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Time in relativity and quantum mechanics

  1. Dec 7, 2015 #1
    this question is a bit philosophical...

    in general relativity time "doesn't exist", and all of spacetime is already a preexisting pseudo riemannian manifold. however experiments have only shown time run at different rates, not that spacetime is preexisting.

    in our ordinary experience time is like a flowing river and we are like boats being carried by the flow, and future is "created" as we go along. quantum mechanics also supports this view of time, the future is created as we go because wavefunction collapse is random.


    how do these two contradicting things make sense? is our understanding of time far from complete? i dont understand the stuff about hamiltonian in the wikipedia article so can someone give me a non technical explanation thanx
  2. jcsd
  3. Dec 7, 2015 #2


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    The two explanations are in conflict. Hence the name Problem of time.
  4. Dec 7, 2015 #3


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    The words you're using, such as "preexisting," "flow," and "created" don't have clearcut meanings in this context. If your question were to be a meaningful one, you would have to define these words.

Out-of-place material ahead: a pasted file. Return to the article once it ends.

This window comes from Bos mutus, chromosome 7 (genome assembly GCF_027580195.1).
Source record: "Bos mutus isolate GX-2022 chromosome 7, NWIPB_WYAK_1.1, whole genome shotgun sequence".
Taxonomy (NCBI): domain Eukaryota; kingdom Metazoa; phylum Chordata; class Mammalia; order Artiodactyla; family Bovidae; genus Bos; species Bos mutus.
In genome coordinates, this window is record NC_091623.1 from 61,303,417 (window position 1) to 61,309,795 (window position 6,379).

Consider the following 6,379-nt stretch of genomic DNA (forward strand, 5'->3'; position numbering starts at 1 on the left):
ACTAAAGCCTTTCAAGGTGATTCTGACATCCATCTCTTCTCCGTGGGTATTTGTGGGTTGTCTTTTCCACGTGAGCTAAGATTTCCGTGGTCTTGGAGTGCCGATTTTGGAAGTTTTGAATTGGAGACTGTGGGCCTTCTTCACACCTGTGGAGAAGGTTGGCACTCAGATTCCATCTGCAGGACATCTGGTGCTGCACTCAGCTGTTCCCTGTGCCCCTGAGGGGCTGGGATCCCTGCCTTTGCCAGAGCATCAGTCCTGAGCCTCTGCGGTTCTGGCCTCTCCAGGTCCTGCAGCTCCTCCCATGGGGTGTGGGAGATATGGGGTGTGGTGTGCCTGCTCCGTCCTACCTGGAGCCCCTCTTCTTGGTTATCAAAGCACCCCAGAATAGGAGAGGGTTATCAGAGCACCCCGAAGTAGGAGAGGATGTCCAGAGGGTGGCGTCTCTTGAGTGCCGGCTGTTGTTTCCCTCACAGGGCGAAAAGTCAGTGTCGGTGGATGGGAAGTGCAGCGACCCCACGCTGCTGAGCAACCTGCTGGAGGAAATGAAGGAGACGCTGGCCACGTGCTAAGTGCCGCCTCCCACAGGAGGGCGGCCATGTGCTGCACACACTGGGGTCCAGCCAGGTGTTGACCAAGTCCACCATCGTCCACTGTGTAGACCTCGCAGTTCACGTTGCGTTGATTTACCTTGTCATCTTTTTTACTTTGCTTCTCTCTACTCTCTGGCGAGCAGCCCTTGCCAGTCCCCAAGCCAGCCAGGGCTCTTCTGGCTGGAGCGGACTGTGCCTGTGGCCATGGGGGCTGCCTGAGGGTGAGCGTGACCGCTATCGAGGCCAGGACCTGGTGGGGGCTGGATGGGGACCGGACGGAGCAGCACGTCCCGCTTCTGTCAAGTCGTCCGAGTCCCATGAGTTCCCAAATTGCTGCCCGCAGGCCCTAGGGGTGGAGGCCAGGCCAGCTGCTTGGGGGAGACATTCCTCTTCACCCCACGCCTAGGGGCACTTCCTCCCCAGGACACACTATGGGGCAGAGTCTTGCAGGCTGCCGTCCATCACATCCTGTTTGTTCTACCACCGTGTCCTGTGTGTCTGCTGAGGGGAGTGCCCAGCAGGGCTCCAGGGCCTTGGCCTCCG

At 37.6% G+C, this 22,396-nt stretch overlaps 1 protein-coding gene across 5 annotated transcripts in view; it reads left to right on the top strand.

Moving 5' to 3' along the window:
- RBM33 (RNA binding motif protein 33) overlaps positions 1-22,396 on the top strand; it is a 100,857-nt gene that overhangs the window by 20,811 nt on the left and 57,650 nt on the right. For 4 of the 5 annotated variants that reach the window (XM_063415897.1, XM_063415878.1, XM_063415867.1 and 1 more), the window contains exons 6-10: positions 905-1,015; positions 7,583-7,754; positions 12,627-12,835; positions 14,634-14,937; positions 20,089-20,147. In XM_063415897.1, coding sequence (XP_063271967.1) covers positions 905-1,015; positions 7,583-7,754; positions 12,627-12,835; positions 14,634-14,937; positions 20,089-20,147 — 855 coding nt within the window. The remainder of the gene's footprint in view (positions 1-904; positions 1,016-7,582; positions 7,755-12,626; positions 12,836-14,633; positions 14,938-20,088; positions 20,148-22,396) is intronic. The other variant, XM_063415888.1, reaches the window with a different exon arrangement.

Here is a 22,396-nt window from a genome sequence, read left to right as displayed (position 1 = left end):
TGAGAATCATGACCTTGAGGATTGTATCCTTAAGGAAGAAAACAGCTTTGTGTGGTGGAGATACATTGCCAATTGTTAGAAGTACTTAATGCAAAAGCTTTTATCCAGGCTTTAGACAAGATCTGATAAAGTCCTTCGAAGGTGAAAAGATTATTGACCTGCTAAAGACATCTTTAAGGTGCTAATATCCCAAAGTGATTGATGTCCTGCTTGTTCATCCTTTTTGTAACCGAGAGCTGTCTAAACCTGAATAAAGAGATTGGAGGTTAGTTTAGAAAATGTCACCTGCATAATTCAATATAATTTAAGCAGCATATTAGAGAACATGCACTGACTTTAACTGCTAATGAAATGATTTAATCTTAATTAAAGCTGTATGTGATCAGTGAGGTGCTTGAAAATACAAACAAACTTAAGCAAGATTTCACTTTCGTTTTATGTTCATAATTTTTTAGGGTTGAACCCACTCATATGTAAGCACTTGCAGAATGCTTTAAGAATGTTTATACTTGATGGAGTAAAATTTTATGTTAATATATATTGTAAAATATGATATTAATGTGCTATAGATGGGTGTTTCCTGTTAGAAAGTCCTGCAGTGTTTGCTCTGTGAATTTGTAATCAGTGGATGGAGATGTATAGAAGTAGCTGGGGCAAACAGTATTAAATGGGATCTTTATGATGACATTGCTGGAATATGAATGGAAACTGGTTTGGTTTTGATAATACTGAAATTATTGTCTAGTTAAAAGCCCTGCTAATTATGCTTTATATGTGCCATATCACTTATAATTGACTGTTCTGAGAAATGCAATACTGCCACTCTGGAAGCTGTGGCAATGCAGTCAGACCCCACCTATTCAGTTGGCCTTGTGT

No, quantum mechanics does not say anything about wavefunction collapse. That's the Copenhagen interpretation (CI), which is a philosophical thing that's not testable by experiment. There are other interpretations, such as the many-worlds interpretation (MWI), in which there is no wavefunction collapse. CI and MWI do not make different predictions about experiments, so they are not physical theories and are not part of quantum mechanics.
  5. Dec 7, 2015 #4


    Staff: Mentor

    Note that this Wikipedia article is flagged as needing attention from an expert. That's a good indication that it's not giving you a very good explanation of the issue.

    The basic issue is that there is no general way to describe the "total energy" of a curved spacetime in GR. But in QM, the total energy, i.e., the Hamiltonian, is what determines the time evolution of quantum states. So if we take GR and QM at face value, they are incompatible, because GR gives us no way to describe the quantum operator that determines time evolution. There are various speculations on how to address this issue, but no good answer as yet.

    Quite probably, yes.
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